TABLE 1
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TABLE 1. Inferior parietal lobule foci reported in pantomime studies.

Why is this robust left IPL activation during tool use pantomime in healthy participants not reflected in a clear cut relation between parietal lesions and pantomime dysfunction? Goldenberg (2009) suggests that the unusual position and awkward visual and spatial context of the participant during imaging studies may give rise to additional spatial demands that induce this parietal activation. It can be argued that this possible confound would not hold for planned or imagined pantomimes, and that the latter tasks nevertheless reveal significant left IPL activity. An alternative explanation may be that a left parietal lesion often does not suffice to elicit deficient pantomiming. Although the left PPC may be involved in the initiation and control of motor schemata for pantomiming the use of familiar objects, the existence of multiple and potentially redundant left parietal foci, and the modulation of right parietal regions during the pantomiming of familiar and unfamiliar tools hints at the availability of compensatory mechanisms (Vingerhoets et al., 2011). Additional frontal or white matter damage may be required to disrupt the execution of the (sub-optimal) pantomime plan.

Imagined use of objects and tools

Imagined tool use is a strategy used in some neuroimaging studies to avoid possible noise of overt movements in the magnet or to explore the neural correlates of mental imagery. The drawback of imagined gestures is of course a lack of performance and compliance data, although the temporal coupling between imagined and executed movements can be used for a timed estimation of the imagery performance (Vingerhoets et al., 2009a). In addition, it is unclear how “imagined tool use” differs from “planned pantomime,” an approach that introduces a delay period between stimulus presentation and the execution command (Johnson-Frey et al., 2005; Kroliczak and Frey, 2009). During the delay period participants are required to prepare the instructed gesture, but it is unclear whether this required keeping the task active in working memory or to imagine its execution. Here, I will focus on studies that explicitly requested imagined tool use.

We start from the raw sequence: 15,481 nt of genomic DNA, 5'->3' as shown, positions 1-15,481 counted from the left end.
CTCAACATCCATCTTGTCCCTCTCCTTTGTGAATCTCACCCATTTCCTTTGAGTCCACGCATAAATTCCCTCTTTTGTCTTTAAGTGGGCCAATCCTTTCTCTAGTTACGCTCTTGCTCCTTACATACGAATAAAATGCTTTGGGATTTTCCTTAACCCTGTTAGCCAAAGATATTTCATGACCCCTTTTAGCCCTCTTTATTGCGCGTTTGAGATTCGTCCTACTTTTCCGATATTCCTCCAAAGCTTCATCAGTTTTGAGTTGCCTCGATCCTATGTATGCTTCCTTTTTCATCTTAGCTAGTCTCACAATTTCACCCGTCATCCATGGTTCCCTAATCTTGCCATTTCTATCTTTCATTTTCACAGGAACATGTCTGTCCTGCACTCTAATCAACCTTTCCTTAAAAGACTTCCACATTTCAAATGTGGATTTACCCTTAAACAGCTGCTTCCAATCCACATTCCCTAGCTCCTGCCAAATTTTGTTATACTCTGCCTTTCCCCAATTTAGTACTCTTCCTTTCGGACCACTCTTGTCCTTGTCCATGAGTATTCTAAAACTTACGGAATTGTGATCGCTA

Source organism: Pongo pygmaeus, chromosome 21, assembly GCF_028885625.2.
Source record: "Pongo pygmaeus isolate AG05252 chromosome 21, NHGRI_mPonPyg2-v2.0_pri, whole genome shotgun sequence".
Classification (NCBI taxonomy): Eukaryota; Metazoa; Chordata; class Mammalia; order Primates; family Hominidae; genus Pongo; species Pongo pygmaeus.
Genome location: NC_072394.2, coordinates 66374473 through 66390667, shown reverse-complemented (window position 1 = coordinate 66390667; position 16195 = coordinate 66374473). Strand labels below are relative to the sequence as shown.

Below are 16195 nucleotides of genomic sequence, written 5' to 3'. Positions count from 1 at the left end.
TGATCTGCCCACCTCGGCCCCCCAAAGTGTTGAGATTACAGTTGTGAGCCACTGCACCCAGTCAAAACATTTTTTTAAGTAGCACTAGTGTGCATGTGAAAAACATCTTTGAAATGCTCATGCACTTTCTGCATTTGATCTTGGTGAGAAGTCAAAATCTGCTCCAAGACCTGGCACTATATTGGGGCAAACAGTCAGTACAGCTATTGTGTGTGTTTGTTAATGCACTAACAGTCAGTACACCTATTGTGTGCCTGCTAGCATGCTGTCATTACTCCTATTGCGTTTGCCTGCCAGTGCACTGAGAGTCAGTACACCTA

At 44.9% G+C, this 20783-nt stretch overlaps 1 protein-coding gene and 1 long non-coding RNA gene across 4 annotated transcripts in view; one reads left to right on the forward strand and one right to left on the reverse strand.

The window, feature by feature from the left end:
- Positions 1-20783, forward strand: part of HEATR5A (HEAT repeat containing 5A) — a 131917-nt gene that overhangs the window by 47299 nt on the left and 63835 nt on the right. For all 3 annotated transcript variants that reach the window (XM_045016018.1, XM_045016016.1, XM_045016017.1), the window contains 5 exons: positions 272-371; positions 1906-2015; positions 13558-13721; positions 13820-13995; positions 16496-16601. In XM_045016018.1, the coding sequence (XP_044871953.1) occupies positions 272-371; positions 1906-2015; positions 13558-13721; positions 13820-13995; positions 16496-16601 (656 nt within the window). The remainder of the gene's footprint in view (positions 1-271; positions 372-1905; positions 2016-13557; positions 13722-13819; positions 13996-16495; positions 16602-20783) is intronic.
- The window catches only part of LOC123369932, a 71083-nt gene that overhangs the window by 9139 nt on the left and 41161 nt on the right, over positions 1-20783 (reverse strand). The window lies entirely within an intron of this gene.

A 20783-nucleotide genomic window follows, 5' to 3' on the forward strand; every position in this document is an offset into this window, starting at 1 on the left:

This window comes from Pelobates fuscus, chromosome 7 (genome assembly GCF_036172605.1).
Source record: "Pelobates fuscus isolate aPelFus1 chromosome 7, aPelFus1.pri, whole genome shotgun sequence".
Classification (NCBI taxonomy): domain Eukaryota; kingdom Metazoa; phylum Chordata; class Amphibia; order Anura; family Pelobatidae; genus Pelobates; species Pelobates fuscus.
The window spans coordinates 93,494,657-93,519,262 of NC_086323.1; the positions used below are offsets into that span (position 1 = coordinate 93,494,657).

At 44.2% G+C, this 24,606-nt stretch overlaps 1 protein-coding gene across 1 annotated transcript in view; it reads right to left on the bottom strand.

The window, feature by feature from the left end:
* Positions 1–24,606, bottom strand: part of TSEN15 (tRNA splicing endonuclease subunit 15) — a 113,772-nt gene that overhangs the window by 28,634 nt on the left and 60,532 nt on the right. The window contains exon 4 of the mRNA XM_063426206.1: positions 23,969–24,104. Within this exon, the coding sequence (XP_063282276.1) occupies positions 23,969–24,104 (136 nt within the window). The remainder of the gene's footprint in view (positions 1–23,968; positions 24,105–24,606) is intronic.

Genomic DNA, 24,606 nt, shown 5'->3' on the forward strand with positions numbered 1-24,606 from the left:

Imazu et al. (2007) found increased activity in the left IPL (BA 40) during imagined and executed pantomimes compared to actual chop stick use. They suggested that this left IPL focus was involved in the explicit retrieval and production of grasping and manipulation of objects without sensory feedback. Moll et al. (2000) reported IPS patterns of activation during imagined tool-use performance (versus an imagined control motor task) that were identical to those during a similar pantomimed contrast. Vingerhoets et al. (2009a) compared the parietal activation during imagined use versus imagined displacement of the same tools and uncovered activation in left SPL extending to mIPS and aIPS. Unfortunately this study only compared different manipulations of target objects and tasks, it did not include a condition with executed pantomimes. Interestingly, a very strict conjunction analysis aimed to reveal voxels that are activated while using a familiar tool (in imagination) while correcting for differences in object qualities or non-functional aspects of reach-and-grasp movements, detected significant activity on the convex border of the left SPL/SMG in a region that is very close to the posterior SMG focus described in the pantomime section (Vingerhoets et al., 2009a). Again, this finding confirms the involvement of the posterior SMG region for the representation of motor schemata for the functional use of tools. The few studies on imagined (rather than executed) pantomimes seem to indicate that imaging tool use produces activation in the same regions that are active during the real pantomiming of tool use, confirming the close neural match between motor imagery and executed movement (Jeannerod, 2001; Kosslyn et al., 2001).